After about 12 hours of labor (which by the way Cara says is harder than Ironman) Jonah Allen Sweet made his debut. For being a full month early he was a bit small, but didn't have any real problems other than a bit of jaundice which let him spend a day in the baby tanning salon bed.
Friday, September 14, 2007
In 2002 I did my first-ever Ironman in Wisconsin. I was 23 and just a year out from my collegiate running and swimming endeavors. I had dabbled in sprint tris since grade school, but I had only done two Olympic distance races before tackling the Ironman. Furthermore, I had never swam a full 2.4 miles, biked more than 100 or run more than 18 miles! Still my goals were lofty. Even as a grade schooler I didn’t dream of playing in the World Series or even running in the Olympics. I wanted to go to Kona and do the Ironman! I wanted to contest the winds and brutal heat and find out how I measured up.
Me and my brother Andy after a kids tri.
(Circa early 90s!)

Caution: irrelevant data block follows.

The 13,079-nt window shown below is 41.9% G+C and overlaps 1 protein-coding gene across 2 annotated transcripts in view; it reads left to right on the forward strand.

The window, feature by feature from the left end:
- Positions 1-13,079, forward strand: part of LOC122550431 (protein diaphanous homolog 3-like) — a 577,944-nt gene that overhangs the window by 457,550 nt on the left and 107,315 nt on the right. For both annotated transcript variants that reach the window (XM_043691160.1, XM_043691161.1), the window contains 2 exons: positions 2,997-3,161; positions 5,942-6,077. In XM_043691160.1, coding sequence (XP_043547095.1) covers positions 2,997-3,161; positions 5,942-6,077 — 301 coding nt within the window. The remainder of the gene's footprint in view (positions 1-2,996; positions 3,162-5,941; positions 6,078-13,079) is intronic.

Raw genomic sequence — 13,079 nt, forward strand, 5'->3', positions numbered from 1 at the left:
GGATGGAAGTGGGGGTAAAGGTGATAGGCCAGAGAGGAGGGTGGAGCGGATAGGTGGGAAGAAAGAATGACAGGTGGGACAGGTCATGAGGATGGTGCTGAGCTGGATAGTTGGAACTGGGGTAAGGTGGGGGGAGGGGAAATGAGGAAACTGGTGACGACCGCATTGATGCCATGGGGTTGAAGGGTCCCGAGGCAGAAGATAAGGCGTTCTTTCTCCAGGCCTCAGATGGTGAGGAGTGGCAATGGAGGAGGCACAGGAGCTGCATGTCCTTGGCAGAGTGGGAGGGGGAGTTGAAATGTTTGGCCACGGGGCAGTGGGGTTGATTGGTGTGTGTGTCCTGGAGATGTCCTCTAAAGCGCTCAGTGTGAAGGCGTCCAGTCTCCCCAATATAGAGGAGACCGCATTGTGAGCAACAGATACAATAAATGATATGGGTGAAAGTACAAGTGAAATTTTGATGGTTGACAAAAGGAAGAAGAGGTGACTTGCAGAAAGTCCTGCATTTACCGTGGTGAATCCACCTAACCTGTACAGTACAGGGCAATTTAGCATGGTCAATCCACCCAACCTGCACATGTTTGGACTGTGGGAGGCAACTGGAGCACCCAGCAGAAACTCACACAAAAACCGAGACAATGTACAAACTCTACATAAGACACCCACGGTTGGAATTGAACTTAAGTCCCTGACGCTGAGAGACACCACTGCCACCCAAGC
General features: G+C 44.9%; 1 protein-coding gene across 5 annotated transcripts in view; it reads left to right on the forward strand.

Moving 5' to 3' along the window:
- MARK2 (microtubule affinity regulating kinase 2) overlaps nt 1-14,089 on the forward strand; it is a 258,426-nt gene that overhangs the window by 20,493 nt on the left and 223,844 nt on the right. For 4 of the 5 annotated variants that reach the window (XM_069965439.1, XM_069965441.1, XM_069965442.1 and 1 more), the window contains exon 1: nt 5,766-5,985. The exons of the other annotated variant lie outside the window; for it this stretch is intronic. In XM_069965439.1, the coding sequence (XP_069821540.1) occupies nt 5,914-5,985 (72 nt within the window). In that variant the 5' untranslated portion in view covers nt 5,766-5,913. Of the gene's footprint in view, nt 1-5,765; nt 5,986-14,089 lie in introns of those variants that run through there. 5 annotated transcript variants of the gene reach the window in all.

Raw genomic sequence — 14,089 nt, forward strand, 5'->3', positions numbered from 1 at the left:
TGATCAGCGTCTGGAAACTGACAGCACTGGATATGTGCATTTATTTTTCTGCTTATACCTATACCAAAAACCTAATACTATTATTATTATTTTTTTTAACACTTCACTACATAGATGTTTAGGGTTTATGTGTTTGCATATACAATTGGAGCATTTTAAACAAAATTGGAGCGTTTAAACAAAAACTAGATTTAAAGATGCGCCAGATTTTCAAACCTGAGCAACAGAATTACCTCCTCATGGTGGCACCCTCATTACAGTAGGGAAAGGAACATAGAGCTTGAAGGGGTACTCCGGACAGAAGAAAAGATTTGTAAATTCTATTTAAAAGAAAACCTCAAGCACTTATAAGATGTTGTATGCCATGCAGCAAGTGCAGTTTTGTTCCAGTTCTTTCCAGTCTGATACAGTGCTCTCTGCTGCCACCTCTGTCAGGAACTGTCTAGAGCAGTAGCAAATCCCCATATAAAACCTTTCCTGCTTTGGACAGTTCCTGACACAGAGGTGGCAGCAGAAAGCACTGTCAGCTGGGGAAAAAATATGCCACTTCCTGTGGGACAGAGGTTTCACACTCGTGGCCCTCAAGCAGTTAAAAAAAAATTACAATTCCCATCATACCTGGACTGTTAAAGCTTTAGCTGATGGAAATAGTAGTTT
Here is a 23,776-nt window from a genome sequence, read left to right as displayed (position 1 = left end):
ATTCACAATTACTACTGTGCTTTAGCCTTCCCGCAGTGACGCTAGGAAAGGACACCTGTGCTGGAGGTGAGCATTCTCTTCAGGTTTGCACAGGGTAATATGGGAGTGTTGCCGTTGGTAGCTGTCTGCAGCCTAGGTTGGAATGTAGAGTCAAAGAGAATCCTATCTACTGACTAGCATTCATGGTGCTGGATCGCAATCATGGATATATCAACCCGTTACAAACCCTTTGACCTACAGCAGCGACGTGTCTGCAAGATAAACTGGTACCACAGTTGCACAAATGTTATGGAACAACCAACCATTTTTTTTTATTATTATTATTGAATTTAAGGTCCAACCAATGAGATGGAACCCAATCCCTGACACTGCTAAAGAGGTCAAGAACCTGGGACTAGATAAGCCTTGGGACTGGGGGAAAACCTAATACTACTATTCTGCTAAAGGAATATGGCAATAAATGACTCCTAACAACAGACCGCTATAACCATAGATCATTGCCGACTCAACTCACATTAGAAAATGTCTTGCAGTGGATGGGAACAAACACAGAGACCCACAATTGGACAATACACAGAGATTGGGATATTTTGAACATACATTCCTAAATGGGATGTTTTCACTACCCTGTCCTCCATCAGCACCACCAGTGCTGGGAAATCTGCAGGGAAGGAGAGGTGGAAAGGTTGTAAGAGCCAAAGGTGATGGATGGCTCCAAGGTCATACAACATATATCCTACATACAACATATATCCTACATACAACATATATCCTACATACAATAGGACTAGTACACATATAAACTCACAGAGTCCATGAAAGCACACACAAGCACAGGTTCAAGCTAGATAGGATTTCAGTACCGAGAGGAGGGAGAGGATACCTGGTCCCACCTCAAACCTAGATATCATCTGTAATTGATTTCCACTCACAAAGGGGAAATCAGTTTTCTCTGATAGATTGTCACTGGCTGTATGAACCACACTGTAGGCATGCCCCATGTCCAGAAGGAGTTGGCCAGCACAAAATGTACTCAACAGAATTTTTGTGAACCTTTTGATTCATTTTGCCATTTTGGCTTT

Call it cocky, youthful bravado, but I had put massive amounts of time and effort into competitive swimming and running over the years. I understood how to hurt and figured that would be enough to qualify. On race day, IT band issues forced me to walk more than I had planned and I ended up finishing in 10:55- about 30 minutes out from a slot. I realized this was going to be a hell of a lot harder than I had anticipated. I re-grouped, did some research (hey I'm a librarian!) and figured that if I could go under 10 hours then I would surely get a slot the next go around. I redoubled my training efforts and incorporated some ½ IM races into my schedule. I managed to go sub-10 in my next two races but narrowly missed slots both times. I was stronger than ever last spring before Lake Placid, but a broken collarbone put a kink in my training and I just missed another slot, finishing in 10:05.